One of the rooms in my house has a 20A circuit. I plugged an 11A device to one of the receptacles in that room for the entire day. Walked away, came back and that device was powered down. I connected something else to the same receptacle to test it and the receptacle is dead.

All other receptacles in the same room and on the same circuit are working fine.

Is it possible this receptacle (120V, standard US) has its own fuse, and could that fuse be tripped by a device running constantly but without apparent fluctuations in current draw?

2 Answers 2


I'm new to the US and wasn't aware of the fact that in many houses the light switch on the wall actually controls one of the electric receptacle in the room. It was just off.

  • 1
    I believe code requires a switched outlet if there is no overhead lighting. Either way, they are common. Thanks for following up!
    – Steven
    Commented Jul 24, 2013 at 0:02

It would be unusual for a US receptacle to have an internal fuse or circuit breaker, although if it was a GFCI outlet (the kind with the "test" and "reset" buttons that you see in kitchens and bathrooms), it could've detected a ground fault and shut off. (It's also possible for several regular outlets to be wired to a single GFCI outlet, so check any nearby GFCI outlets to see if they've been tripped.)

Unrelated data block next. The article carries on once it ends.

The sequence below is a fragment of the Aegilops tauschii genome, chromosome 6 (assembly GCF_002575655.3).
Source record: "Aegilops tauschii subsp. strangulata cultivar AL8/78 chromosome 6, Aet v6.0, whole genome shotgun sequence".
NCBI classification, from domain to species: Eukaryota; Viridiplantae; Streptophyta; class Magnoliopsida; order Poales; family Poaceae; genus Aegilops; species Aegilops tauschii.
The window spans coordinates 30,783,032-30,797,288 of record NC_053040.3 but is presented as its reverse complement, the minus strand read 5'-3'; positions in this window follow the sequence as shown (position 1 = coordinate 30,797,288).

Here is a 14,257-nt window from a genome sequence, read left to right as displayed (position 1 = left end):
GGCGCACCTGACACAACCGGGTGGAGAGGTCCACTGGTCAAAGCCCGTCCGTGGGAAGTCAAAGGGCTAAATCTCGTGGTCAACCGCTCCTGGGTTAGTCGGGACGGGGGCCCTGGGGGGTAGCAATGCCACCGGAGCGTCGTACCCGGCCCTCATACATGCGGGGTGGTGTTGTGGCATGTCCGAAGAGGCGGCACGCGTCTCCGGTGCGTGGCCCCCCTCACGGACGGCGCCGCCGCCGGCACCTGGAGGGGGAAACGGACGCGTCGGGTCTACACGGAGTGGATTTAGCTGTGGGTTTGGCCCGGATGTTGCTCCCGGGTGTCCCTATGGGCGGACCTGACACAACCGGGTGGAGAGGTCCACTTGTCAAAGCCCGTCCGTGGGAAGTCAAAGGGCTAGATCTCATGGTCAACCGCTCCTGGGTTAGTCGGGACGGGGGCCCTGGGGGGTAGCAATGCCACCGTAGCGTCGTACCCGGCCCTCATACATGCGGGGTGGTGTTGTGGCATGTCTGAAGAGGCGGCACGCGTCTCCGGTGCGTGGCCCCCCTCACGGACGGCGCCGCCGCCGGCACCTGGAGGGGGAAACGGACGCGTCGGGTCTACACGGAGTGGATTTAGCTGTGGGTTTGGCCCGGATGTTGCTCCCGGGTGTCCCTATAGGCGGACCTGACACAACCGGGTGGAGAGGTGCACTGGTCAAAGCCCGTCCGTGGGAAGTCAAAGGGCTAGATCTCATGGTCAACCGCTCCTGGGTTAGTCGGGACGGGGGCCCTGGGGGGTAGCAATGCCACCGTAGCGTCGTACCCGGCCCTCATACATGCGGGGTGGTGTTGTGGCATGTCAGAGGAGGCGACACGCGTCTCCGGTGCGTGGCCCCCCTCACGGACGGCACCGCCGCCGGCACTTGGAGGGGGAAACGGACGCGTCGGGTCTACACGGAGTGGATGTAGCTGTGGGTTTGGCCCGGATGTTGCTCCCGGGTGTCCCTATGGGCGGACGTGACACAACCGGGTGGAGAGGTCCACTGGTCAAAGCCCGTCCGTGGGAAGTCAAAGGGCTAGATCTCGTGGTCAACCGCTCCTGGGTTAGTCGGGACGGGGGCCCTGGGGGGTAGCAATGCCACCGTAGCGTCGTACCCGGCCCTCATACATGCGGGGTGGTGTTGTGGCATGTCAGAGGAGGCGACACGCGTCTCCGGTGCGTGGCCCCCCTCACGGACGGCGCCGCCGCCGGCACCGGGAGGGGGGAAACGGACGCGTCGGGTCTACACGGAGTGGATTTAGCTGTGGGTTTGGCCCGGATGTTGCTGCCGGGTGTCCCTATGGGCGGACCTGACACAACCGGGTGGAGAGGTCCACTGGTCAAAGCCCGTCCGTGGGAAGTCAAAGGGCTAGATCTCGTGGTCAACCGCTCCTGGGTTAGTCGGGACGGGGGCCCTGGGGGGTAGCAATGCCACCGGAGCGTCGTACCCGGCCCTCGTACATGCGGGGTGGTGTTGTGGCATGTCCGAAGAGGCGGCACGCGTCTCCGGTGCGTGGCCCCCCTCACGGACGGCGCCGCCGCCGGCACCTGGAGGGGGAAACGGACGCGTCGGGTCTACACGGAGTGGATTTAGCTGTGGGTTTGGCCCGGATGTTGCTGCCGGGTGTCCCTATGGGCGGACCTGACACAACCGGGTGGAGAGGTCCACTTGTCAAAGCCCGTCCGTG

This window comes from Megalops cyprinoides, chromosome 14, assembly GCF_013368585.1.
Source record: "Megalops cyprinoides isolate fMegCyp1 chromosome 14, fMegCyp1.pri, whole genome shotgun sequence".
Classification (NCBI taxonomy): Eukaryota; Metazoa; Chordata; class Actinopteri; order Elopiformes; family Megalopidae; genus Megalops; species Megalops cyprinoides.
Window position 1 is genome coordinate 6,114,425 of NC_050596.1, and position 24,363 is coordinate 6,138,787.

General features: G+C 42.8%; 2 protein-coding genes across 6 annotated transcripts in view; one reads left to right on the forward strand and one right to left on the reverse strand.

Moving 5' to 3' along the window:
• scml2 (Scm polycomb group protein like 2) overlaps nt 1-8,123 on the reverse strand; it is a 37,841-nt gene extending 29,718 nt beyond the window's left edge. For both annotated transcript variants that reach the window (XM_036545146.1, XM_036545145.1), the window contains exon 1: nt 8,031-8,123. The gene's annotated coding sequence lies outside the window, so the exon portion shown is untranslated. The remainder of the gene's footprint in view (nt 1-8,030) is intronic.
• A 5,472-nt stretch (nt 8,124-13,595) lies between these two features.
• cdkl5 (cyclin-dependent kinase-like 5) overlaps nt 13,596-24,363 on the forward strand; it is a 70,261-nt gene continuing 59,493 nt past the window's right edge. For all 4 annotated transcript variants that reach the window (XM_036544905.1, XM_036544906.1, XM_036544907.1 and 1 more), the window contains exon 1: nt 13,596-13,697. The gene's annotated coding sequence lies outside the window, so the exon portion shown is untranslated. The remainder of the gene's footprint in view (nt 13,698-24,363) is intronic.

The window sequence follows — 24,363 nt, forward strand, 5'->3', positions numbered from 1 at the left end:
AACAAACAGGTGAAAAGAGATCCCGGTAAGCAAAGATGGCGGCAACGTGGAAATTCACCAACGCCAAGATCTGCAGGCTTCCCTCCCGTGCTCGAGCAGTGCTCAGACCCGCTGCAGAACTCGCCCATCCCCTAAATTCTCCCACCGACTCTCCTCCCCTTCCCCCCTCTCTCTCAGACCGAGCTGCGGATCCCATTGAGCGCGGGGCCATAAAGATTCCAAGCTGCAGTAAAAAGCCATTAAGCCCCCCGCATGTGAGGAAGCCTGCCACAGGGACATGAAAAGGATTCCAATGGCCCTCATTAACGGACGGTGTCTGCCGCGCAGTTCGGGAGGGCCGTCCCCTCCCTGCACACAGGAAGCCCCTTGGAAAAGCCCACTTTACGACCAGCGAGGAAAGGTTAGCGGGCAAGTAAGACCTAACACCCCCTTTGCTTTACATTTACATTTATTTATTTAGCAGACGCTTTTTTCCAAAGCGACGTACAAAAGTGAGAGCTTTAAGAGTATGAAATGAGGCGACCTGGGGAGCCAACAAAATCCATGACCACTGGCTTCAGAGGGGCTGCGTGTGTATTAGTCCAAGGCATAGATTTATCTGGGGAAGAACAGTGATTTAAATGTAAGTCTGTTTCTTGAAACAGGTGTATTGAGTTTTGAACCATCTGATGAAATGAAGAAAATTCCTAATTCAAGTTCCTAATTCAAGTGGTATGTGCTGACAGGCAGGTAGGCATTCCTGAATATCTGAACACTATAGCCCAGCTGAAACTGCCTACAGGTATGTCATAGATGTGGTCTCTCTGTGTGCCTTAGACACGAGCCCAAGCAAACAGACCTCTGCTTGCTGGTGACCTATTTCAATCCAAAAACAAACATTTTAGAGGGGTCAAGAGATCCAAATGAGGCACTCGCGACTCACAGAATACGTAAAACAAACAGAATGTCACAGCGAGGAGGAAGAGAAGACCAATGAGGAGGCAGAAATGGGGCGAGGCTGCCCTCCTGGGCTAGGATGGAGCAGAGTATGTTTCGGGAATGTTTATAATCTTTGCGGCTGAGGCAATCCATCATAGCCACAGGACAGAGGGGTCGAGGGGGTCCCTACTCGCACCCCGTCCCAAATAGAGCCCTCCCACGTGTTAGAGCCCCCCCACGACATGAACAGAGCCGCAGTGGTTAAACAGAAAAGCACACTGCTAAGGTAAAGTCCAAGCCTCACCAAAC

It sounds like you went to your circuit breaker panel and checked that none of the circuits are tripped, but you may want to double-check that. Even if a device is on constantly doesn't mean its electrical draw is constant. E.g. fridges and air conditioners are highly variable in their power consumption from minute-to-minute. (For that matter, anything with a motor like a fridge can nuisance-trip a GFCI outlet...)

I suppose it is possible that you had excessive current burn out an old outlet or a bad connection. You could take the cover off the outlet to look for any signs of smoke or burning that might accompany such a failure.

If you see no signs of electrical damage and can't find any circuit breakers or GFCI outlets that are tripped, I would say you should replace the outlet.

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